Wednesday, January 2, 2008

The Symptoms of Diabetes

Type 1 Diabetes

The symptoms of type 1 diabetes appear suddenly and may be rather severe in nature. Usually detected during childhood, type 1 diabetes may cause a serious condition called diabetic ketoacidosis, which causes vomiting, nausea, and dehydration. If left untreated, symptoms become more intense and the condition may eventually lead to coma or even death.

Type 2 Diabetes

The signs of type 2 diabetes are usually subtle, often going unnoticed for many years before a blood test reveals the presence of the disease. The symptoms of diabetes may also be wrongly attributed to obesity or aging, and if not properly treated, may lead to other serious complications including heart disease, kidney failure, blindness, or permanent nerve damage.

The common symptoms of diabetes that occur with both major types of the disease include:

- Excessive urination: Excessive urination, or polyuria, occurs when the body attempts to rid the system of extra glucose through the urine. This condition may then lead to dehydration after losing large amounts of water when excreting the excess sugars.

- Excessive thirst: Excessive thirst, or polydipsia, occurs when the brain receives a signal to dilute the blood in order to deal with the extra glucose. This signal is translated as thirst by the body, which needs to consume more water to counteract the loss by the excessive urination.

- Unexplained weight loss: People with diabetes may experience weight loss even though they are taking in a normal, healthy amount of food, or even an excessive amount, as the disease affects the way the body processes calories. Dehydration and excessive urination are other symptoms that may also contribute to unexplained weight loss.

- Excessive eating: One of the functions of insulin, which is secreted to counter high levels of blood sugar, is to stimulate the appetite. Too much insulin may cause increased hunger and lead to overeating, a condition known as polyphagia.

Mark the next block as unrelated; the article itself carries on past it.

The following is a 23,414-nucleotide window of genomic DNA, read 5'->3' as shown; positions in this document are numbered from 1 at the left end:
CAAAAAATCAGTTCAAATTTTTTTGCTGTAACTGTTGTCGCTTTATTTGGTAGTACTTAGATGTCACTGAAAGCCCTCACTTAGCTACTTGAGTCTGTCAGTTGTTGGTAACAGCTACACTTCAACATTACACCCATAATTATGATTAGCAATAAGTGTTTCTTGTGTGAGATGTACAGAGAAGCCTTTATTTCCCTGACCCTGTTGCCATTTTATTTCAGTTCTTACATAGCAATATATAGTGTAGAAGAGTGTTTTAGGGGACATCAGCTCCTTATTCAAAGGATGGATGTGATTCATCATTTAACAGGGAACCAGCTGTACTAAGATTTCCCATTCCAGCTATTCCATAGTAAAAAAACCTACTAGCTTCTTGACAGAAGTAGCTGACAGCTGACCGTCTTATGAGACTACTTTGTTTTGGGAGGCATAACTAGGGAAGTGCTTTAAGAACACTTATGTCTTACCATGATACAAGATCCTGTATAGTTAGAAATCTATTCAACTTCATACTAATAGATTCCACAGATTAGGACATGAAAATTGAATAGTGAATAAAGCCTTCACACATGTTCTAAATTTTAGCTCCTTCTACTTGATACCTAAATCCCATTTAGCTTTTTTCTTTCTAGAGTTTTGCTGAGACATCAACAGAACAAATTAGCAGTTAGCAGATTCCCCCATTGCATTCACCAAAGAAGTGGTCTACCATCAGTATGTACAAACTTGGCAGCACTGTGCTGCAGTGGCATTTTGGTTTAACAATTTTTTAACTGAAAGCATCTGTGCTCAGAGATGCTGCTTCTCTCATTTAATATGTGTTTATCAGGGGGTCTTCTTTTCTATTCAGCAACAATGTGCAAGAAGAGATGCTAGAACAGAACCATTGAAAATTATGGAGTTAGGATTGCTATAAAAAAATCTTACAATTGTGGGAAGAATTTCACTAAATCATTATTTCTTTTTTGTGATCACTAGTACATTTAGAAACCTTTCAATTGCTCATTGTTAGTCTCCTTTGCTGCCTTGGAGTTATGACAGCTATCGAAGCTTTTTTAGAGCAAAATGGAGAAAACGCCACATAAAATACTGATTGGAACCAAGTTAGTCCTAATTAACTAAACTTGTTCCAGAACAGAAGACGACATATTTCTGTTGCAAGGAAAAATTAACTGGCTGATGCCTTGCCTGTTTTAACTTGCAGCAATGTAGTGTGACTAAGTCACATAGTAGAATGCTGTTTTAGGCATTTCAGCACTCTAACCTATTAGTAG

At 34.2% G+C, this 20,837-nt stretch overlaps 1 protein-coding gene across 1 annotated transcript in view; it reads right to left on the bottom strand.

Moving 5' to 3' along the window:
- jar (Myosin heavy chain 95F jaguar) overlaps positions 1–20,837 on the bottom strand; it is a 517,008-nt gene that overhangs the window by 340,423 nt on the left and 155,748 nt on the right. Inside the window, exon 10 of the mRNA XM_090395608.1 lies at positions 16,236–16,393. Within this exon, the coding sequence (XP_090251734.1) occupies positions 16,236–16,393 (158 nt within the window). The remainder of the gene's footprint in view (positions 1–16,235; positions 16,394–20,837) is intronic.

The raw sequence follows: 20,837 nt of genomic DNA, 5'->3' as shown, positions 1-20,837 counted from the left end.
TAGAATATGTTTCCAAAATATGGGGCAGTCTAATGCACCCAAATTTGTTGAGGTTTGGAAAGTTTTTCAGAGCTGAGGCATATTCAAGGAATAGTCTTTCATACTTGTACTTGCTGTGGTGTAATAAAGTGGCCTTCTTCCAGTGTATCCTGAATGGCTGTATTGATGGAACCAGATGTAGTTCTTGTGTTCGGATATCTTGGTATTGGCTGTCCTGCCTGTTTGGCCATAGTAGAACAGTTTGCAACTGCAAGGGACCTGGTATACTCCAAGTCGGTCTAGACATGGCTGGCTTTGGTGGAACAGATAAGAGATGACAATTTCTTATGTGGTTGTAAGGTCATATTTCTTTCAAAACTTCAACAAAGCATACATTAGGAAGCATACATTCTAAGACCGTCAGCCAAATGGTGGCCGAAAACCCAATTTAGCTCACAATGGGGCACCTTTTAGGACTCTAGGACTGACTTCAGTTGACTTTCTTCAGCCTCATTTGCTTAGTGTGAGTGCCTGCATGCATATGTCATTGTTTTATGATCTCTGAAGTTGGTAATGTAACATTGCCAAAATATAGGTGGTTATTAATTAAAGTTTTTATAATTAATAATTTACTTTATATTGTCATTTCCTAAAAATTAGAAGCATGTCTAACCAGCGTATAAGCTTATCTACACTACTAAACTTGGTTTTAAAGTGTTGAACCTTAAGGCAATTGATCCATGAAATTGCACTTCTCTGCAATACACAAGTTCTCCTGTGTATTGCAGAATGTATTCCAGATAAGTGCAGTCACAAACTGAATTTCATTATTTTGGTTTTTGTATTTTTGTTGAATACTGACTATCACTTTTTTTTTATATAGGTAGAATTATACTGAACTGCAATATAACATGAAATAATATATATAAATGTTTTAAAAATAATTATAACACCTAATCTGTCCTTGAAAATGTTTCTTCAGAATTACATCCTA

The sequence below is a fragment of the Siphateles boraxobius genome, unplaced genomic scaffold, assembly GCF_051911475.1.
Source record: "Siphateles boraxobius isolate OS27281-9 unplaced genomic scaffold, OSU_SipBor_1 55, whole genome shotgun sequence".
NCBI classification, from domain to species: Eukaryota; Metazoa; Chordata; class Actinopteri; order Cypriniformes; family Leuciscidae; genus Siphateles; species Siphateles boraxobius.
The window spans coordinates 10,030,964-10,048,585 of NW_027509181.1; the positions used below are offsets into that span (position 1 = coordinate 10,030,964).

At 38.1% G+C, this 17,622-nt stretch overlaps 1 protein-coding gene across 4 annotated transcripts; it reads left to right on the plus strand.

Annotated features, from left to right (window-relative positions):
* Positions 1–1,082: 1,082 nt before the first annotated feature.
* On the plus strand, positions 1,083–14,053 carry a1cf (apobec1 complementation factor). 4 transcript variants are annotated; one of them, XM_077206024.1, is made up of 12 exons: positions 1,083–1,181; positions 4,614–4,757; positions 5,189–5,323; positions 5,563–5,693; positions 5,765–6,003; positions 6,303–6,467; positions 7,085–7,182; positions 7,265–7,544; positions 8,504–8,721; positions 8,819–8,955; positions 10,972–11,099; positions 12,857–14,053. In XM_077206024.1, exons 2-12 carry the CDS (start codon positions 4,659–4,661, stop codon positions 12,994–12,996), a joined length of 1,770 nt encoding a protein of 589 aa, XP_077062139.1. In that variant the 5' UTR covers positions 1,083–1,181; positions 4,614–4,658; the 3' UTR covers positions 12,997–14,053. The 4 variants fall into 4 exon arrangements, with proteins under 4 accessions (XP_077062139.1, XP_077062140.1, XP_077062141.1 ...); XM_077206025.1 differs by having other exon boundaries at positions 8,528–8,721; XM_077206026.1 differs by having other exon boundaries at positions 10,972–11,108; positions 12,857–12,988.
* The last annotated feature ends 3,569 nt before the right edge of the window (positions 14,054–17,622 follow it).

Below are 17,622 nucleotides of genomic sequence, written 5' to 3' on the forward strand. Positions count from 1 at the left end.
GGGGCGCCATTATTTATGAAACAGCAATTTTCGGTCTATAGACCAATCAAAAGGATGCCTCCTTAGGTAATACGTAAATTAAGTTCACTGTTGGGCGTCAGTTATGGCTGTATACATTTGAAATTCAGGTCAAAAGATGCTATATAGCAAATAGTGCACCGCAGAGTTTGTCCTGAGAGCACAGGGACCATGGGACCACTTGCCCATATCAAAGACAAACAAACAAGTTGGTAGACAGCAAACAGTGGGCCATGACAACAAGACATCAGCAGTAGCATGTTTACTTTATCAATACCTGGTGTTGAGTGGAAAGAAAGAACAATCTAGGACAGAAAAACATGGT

- Fatigue: Diabetes causes the body to have difficulty processing and using glucose as a means of fuel. To compensate, the body must then work harder to metabolize fat as an alternate source of fuel, which may cause fatigue and a constant feeling of tiredness.

- Slow-healing wounds: Both oxygen and white blood cells are necessary for healing and regenerating new tissue, but when the level of sugar is too high, those cells aren't able to function normally, causing the body to be susceptible to infections and taking longer than usual to heal. Those who have had diabetes for many years may also have poor circulation, which also causes wounds to need more healing time due to a thickening of the blood vessels.

- Frequent infections: Urinary tract infections and both skin and yeast infections are symptoms of diabetes that may be the result of a suppressed immune system. Infections may also be from the extra glucose within the body's tissues, which allows bacteria to grow in excess.

- Blurry vision: While blurred vision isn't technically a symptom that's specific for either type of diabetes, it does occur frequently when blood sugar levels are abnormally high.

- Altered mental state: Symptoms of diabetes, such as confusion, agitation or irritability, may be the result of either very low levels of blood sugar, which is known as hypoglycemia, or from extremely high blood glucose levels, or hyperglycemia.


Voffor said...

Doctor is their only Type 1 and Type 2 Diabetes. Because I have always been told that you can have Type 1, Type 2, Type 3 and Type 4 Diabetes being the highest. Is this true or false.

Voffor said...

I am asking these question because my husband had a doctors appointment and was told that his sugar was high. So the doctor gave in some tables (do not no the name of meds,yet)that he needs to start taking twice a day. I would like to know if this would lead to him having to get shots after wards. Thank you very much

Concern wife